On January 20, President Biden and Vice President Harris officially kicked off their first 100 days in office. Their term begins at a moment in history characterized by unprecedented challenges. As the Biden-Harris Administration prepares to lead the nation through a period of recovery from the COVID-19 pandemic, the administration will need all hands on deck to ensure the passage of legislation that will help marginalized students and families across the South get back on their feet.
Speaking from the same balcony that was scaled by insurrectionists only two weeks prior, President Biden repeatedly called for national unity in his inaugural address. Now more than ever, Congress and the White House must employ a unified approach to addressing both the root causes and symptoms of a confluence of existential crises in the United States – a raging pandemic, systemic racism, and domestic terrorism. Victories in both races in the January 5th U.S. Senate runoff in Georgia give the Democratic Party control of the Senate for the first time since 2014 and will likely make the administration’s task of cooperating with Congress simpler. The fourth Black southern U.S. Senator in history and the youngest U.S. Senator in nearly 40 years, both from Georgia, have the opportunity to work with their colleagues in the Senate, President Biden, and Vice President Harris to elevate educational opportunities for Black students, students from low-income families, and other vulnerable students across the South – a region that has been neglected in federal policy for far too long.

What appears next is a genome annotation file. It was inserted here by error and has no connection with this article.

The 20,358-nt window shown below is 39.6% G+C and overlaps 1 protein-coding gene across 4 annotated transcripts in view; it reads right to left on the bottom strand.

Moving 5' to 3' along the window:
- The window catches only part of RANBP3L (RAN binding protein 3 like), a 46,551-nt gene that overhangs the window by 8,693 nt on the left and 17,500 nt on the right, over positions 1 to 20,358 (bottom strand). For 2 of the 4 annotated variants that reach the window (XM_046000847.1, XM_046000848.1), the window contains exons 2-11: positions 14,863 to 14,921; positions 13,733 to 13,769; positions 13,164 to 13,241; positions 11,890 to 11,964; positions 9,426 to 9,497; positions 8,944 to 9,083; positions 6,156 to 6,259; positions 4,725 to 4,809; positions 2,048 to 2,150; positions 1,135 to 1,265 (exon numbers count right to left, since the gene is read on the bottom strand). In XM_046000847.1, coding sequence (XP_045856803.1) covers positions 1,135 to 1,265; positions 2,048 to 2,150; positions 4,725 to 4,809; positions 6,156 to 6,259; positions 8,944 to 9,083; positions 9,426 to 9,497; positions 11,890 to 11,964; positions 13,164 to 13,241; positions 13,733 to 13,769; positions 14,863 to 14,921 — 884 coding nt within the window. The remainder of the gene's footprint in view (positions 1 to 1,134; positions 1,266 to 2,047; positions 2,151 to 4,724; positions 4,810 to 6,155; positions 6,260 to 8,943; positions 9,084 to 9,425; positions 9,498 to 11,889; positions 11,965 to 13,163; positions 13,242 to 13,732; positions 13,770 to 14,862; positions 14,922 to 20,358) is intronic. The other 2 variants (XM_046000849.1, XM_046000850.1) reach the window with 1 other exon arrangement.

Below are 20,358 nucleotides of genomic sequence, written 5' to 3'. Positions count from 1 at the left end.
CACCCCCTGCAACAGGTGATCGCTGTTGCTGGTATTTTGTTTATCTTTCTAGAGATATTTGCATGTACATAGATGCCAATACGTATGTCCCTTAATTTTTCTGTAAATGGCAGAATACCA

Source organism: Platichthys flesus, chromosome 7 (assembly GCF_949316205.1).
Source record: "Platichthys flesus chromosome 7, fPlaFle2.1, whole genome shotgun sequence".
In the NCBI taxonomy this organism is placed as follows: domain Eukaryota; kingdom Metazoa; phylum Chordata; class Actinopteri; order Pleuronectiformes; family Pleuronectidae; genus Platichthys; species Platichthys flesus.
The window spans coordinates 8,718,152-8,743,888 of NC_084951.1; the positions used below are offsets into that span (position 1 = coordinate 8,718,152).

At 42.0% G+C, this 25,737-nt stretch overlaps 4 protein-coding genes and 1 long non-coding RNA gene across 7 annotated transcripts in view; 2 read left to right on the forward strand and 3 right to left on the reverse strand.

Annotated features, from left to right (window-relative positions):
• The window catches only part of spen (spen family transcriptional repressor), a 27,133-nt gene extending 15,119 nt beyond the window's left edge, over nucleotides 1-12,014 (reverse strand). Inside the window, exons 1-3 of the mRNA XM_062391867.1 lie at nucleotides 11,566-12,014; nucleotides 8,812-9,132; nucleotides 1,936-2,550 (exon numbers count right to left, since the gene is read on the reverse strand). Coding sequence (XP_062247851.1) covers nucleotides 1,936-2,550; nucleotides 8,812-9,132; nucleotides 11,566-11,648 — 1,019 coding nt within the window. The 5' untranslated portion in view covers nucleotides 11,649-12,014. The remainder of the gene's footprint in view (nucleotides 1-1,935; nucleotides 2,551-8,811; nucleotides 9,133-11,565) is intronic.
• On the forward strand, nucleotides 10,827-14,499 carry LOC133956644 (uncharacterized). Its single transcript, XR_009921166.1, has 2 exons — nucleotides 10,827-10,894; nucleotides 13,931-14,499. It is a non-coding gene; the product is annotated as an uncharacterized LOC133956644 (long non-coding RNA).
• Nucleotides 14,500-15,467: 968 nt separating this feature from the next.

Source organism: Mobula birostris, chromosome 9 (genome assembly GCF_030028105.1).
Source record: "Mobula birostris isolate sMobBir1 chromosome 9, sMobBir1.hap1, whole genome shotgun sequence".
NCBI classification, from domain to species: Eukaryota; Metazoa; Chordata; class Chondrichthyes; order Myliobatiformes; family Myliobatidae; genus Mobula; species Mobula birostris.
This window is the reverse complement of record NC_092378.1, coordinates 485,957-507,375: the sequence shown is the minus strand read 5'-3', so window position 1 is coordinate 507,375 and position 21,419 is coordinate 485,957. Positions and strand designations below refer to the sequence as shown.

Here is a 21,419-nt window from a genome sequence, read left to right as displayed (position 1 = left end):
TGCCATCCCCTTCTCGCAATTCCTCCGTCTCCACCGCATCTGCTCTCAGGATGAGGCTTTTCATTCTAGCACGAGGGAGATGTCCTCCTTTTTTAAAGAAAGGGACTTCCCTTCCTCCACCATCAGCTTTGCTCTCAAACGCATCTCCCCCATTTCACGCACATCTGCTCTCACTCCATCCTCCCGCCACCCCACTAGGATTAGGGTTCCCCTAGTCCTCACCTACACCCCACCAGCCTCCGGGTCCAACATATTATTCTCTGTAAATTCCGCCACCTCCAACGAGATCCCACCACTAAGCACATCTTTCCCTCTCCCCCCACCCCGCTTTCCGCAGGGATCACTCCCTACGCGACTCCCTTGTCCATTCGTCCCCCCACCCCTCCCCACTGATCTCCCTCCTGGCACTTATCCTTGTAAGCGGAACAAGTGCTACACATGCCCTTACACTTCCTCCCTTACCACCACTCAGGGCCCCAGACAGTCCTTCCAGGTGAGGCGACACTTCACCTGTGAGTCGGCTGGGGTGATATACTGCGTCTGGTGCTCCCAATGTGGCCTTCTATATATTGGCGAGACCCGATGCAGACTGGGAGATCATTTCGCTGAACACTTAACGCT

For at least the next two years, the Biden-Harris Administration will have a House of Representatives and Senate that will likely be more amenable to its policy priorities than a divided Congress would have been. This should allow the Biden-Harris Administration to pass much of its sweeping education agenda, including tripling funding for Title I, increasing funding for Historically Black Colleges and Universities (HBCUs), boosting teacher recruitment and retention efforts, fostering safe learning environments for students, and providing federal funds to expand community schools nationwide. The federal government can also make significant progress on providing state and local education agencies with additional federal relief funding to close the digital divide, combat pandemic-related budget cuts, and safely reopen schools for in-person instruction.
Frameworks and proposals already exist to deliver this sweeping change to families in need. For example, last October, Senator Sherrod Brown (D-OH) introduced S.4865, the Full-Service Community School Expansion Act of 2020. If passed, the bill would authorize a historic level of federal funding for full-service community schools, which are public schools that implement integrated student supports, leverage strong community and family partnerships, and offer opportunities for enrichment and expanded learning time. In FY 2020, the federal government invested $25 million in full-service community schools; S.4865 would bring that amount to $500 million in FY 2021 and eventually dedicate $1 billion annually to the program. Particularly in the wake of the trauma and lost learning time wrought by COVID-19, students and families would benefit greatly from this comprehensive proposal to address their academic and non-academic needs.